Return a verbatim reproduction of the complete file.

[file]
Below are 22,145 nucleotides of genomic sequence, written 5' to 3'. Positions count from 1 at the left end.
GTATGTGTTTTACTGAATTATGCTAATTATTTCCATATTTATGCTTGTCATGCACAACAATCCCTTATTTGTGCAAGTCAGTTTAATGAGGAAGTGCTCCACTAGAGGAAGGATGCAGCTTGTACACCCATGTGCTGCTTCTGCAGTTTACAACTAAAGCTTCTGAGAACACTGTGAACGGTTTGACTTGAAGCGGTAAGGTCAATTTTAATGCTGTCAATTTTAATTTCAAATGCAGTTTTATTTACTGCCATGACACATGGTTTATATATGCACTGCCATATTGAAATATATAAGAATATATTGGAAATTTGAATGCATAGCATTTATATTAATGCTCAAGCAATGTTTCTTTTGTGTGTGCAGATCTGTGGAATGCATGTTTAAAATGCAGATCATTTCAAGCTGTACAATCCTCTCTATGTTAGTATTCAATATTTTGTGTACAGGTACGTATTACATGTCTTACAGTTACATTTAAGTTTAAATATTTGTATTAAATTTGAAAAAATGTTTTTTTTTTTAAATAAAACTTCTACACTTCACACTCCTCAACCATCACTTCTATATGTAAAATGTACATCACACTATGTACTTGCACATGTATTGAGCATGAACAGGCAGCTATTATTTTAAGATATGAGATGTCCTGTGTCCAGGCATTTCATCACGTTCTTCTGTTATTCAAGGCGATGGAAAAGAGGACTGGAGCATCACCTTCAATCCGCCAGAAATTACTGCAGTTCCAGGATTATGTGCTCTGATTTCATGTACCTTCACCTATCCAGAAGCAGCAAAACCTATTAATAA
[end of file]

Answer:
Below are 22,145 nucleotides of genomic sequence, written 5' to 3'. Positions count from 1 at the left end.
GTATGTGTTTTACTGAATTATGCTAATTATTTCCATATTTATGCTTGTCATGCACAACAATCCCTTATTTGTGCAAGTCAGTTTAATGAGGAAGTGCTCCACTAGAGGAAGGATGCAGCTTGTACACCCATGTGCTGCTTCTGCAGTTTACAACTAAAGCTTCTGAGAACACTGTGAACGGTTTGACTTGAAGCGGTAAGGTCAATTTTAATGCTGTCAATTTTAATTTCAAATGCAGTTTTATTTACTGCCATGACACATGGTTTATATATGCACTGCCATATTGAAATATATAAGAATATATTGGAAATTTGAATGCATAGCATTTATATTAATGCTCAAGCAATGTTTCTTTTGTGTGTGCAGATCTGTGGAATGCATGTTTAAAATGCAGATCATTTCAAGCTGTACAATCCTCTCTATGTTAGTATTCAATATTTTGTGTACAGGTACGTATTACATGTCTTACAGTTACATTTAAGTTTAAATATTTGTATTAAATTTGAAAAAATGTTTTTTTTTTTAAATAAAACTTCTACACTTCACACTCCTCAACCATCACTTCTATATGTAAAATGTACATCACACTATGTACTTGCACATGTATTGAGCATGAACAGGCAGCTATTATTTTAAGATATGAGATGTCCTGTGTCCAGGCATTTCATCACGTTCTTCTGTTATTCAAGGCGATGGAAAAGAGGACTGGAGCATCACCTTCAATCCGCCAGAAATTACTGCAGTTCCAGGATTATGTGCTCTGATTTCATGTACCTTCACCTATCCAGAAGCAGCAAAACCTATTAATAA